Can dogs eat cereal? It depends. Most cereals are safe for dogs, and a small amount is considered ok, but it depends on the ingredients. There are several ingredients commonly used in cereal that needs to be avoided, like chocolate, grapes, raisins, and sweeteners, as these can be toxic.
Cereal does not have nutritional benefits for dogs, and most contain a considerable amount of sugar, which is not recommended for dogs. Although it might be safe, it is not the healthiest option.
Cereal should not be used instead of nutritionally balanced food, but some types can be used as occasional dog treats.
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WHAT ARE THE RISKS OF CEREAL?
Pretty much everyone serves their cereal with milk, but this additive isn’t always recommended for dogs.
Once weaned from their mother’s milk, dogs no longer need milk as part of a balanced diet. While this isn’t toxic to dogs, most are unable to digest it. Lactose is one of the leading food intolerances in dogs.
This means milk can cause stomach upset, including vomiting and diarrhea, along with smelly gas and stomach pains.
If dairy doesn’t upset your dogs’ stomach. A treat of milk or yogurt can be fed occasionally. But make sure to do so sparingly as it does contain high amounts of sugar and fat.
Dogs do not need extra sugar added to their diet, and cereals are notorious for having high sugar content. Dogs do require some sugar, but it is found in their dog food, usually from grains, sweet potatoes, and other vegetables.
Side Effects Of Sugar:
Diabetes – This occurs when the body is not producing enough insulin, or the body is unable to utilize it effectively. High amounts of sugar can lead to obesity, which is one of the leading causes of diabetes. Signs of diabetes include increased thirst, urination, and appetite.
Obesity – Sugary food is usually high in calories. These are empty calories that do not fill hunger, meaning your dog will continue to eat. This can easily lead to weight gain. Excess weight can have a significant impact on your dog, including joint problems, heart conditions, and lethargy.
Dental Issues – Sugar reacts with bacteria to produce acid, which erodes the teeth. A high sugar diet can lead to cavities and dental work for your furry friend.
Hyperactivity – Dogs usually have a lower tolerance for sugar than humans. This means that just a small quantity can lead to a change in behavior, often for the worst.
Vomiting and Diarrhea – Any new food can lead to an upset stomach in dogs. It is not uncommon for a dog to experience vomiting and diarrhea after consuming sweet treats.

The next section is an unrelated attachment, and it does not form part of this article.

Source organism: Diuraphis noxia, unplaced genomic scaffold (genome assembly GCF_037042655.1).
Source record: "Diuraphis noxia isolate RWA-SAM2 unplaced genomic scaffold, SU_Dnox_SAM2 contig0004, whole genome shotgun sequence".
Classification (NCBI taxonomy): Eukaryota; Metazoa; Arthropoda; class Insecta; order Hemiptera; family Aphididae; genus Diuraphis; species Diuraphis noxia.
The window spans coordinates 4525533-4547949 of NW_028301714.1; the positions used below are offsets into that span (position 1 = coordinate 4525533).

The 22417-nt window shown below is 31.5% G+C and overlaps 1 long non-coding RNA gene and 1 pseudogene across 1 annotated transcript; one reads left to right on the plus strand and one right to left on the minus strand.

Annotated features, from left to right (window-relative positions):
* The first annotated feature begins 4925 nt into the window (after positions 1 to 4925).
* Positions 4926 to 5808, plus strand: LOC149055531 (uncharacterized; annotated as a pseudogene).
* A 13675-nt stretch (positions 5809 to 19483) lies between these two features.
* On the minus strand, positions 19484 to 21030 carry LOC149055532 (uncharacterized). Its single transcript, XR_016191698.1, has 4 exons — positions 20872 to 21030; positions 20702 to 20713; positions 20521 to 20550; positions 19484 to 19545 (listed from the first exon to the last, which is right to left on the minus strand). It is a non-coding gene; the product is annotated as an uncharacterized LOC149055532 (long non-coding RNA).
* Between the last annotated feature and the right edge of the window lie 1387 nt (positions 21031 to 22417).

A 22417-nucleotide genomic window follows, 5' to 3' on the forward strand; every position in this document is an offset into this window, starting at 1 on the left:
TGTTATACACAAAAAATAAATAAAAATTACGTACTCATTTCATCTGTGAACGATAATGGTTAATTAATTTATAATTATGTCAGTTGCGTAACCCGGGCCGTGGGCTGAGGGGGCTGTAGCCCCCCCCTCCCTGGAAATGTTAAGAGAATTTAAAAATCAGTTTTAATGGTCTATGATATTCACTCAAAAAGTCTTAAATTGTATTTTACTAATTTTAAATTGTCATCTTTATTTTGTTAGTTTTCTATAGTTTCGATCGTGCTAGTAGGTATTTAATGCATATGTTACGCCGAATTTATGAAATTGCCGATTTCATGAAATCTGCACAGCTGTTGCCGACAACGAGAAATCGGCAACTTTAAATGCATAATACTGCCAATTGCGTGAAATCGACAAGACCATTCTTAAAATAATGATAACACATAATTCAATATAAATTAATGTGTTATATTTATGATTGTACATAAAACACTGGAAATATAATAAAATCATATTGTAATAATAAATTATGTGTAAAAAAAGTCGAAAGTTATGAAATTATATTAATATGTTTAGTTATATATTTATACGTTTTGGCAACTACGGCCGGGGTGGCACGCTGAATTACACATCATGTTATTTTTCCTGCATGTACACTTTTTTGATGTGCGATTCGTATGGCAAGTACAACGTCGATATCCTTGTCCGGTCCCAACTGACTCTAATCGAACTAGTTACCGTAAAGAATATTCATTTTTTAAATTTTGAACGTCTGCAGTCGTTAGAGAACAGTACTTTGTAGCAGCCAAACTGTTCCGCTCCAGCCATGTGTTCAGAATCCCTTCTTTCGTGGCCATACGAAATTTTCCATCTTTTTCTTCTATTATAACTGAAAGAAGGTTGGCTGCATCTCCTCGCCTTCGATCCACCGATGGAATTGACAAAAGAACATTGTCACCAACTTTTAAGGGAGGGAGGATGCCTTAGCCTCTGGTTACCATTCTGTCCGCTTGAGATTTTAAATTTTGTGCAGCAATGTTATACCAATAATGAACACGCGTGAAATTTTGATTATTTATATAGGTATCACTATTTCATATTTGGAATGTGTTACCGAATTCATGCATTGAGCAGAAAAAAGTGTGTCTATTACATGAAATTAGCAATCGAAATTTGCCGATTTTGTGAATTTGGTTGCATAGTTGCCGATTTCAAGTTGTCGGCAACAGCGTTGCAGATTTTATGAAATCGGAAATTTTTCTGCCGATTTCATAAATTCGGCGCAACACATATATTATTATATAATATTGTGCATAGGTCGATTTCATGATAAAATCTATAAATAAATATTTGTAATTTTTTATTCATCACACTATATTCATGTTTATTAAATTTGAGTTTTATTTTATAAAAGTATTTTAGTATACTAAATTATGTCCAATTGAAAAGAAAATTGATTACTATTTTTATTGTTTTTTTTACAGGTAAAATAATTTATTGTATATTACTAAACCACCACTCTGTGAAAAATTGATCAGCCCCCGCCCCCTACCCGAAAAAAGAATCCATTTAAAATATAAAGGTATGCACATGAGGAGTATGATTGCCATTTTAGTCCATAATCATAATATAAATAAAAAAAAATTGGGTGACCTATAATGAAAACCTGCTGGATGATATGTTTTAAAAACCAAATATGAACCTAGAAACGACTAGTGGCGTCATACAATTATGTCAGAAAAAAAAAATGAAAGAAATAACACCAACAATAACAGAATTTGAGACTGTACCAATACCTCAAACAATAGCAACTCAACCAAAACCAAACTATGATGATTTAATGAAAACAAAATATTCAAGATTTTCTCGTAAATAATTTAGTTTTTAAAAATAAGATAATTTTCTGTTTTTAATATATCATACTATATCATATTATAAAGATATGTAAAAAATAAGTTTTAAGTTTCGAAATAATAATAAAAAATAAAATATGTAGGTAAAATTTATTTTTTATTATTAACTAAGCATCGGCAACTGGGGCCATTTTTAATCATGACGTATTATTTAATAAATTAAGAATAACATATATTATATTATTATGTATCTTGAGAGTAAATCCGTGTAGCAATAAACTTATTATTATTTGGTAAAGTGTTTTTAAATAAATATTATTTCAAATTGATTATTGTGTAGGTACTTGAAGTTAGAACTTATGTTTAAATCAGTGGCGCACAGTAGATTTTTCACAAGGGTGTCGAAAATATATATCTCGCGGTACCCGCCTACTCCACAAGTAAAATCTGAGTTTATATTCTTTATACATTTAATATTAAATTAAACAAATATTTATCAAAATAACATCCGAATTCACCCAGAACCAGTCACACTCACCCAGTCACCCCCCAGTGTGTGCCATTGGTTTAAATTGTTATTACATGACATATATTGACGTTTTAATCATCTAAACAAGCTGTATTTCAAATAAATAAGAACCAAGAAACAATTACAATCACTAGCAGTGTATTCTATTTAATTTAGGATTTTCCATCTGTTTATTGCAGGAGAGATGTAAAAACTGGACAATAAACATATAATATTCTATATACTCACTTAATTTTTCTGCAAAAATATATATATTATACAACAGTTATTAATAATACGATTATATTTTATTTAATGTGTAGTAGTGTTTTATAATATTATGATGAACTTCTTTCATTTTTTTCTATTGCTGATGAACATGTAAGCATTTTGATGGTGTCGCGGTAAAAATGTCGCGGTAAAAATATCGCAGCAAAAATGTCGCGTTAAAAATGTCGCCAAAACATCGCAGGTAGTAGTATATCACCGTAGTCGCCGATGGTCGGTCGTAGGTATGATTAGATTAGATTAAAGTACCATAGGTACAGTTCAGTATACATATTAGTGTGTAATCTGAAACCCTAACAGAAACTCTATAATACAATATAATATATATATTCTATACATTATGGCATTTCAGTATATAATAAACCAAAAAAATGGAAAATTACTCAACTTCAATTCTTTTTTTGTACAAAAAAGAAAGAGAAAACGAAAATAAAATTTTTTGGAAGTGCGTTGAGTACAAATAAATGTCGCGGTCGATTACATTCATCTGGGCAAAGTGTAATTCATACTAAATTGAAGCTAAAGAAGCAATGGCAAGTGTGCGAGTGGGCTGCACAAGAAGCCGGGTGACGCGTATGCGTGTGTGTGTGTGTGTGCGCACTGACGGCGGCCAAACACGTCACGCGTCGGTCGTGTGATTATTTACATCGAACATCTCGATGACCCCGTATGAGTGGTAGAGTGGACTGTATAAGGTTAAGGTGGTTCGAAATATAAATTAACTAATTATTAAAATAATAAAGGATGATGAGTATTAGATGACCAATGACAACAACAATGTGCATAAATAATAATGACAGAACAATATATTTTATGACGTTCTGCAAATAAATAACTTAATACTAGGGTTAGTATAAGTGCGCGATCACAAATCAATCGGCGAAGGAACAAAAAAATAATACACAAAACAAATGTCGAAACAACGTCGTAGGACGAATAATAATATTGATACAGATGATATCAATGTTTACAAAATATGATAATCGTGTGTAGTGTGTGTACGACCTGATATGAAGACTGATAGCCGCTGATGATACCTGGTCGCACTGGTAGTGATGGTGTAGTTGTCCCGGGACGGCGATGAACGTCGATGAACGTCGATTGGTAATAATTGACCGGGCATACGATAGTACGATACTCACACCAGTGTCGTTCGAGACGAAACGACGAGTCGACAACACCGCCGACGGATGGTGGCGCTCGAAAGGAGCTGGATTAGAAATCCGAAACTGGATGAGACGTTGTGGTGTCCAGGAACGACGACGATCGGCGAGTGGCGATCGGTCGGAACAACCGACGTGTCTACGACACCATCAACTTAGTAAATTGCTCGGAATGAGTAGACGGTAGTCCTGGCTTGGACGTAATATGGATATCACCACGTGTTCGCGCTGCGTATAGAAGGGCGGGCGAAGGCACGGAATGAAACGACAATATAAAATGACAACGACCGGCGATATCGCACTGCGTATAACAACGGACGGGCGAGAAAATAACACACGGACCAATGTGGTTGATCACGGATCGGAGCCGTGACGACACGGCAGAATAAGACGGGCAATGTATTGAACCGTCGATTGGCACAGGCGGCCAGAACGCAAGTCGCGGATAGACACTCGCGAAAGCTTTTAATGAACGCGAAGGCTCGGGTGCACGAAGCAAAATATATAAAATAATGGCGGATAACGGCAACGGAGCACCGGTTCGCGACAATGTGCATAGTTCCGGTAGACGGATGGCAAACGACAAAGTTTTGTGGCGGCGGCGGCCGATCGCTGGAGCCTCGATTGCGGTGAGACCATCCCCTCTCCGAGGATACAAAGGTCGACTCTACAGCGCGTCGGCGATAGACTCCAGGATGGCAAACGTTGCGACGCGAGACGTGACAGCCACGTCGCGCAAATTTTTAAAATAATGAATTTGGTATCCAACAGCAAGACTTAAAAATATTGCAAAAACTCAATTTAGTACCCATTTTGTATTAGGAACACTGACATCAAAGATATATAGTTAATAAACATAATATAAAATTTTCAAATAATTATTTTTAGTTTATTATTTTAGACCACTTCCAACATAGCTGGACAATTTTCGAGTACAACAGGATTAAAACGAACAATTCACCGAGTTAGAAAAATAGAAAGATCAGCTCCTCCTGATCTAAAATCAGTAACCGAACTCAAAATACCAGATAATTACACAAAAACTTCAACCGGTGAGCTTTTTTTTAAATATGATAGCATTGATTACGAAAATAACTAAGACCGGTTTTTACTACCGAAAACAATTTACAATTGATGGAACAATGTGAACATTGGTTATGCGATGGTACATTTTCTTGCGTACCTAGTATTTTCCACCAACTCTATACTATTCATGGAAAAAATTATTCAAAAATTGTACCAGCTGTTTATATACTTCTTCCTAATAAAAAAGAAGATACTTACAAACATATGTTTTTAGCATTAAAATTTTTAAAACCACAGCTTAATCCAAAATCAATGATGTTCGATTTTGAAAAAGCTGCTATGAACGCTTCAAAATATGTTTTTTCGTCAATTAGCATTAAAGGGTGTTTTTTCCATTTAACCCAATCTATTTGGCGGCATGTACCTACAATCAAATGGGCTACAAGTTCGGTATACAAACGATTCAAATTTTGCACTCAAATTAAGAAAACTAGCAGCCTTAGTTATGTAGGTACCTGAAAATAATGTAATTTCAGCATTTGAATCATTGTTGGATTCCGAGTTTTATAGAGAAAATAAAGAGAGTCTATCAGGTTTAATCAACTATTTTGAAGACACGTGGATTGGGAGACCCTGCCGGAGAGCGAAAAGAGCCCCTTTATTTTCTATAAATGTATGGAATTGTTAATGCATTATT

Pancreatitis – Obesity and diabetes are two contributors to pancreatitis. This is inflammation of the pancreas, which can cause an upset stomach and pain for your dog.
The main concern with cereal is the possibility of it containing life-threatening ingredients. Always be sure to check the packaging for these before sharing them with your furry friend.
Raisins – Raisins are known to be toxic to dogs in any amount. It is not known which compound is fatal to dogs yet. But as little as one raisin (or grape) can cause kidney failure.
Chocolate – Chocolate is present in a vast amount of cereals, particularly those aimed at kids. Chocolate can be fatal to dogs as it contains theobromine and caffeine. Both react with the nervous system and speed up their heart rate. This can cause restlessness, increased urination, hyperactivity, seizures, collapse, and death. Larger dogs are thought to be able to tolerate more than smaller dogs.
Xylitol – This is a sugar substitute. It is commonly used in low-sugar or ‘healthy’ cereal. Humans can process it, but dogs cannot. Dogs cannot distinguish between xylitol and sugar. This means their body releases insulin when it is consumed. As there is no sugar present, it can cause hypoglycemia.
Signs of hypoglycemia include:
- Lack of energy
Nuts – Some nuts are toxic or can be contaminated with toxins. The mains ones to avoid are macadamia, walnuts, and pecans. That said, all nuts are high in fat and can cause obesity and pancreatitis in dogs. If you are looking to feed your dog nuts, use safer varieties, such as cashews, peanuts, and coconut. Make sure to do so in moderation as an occasional treat.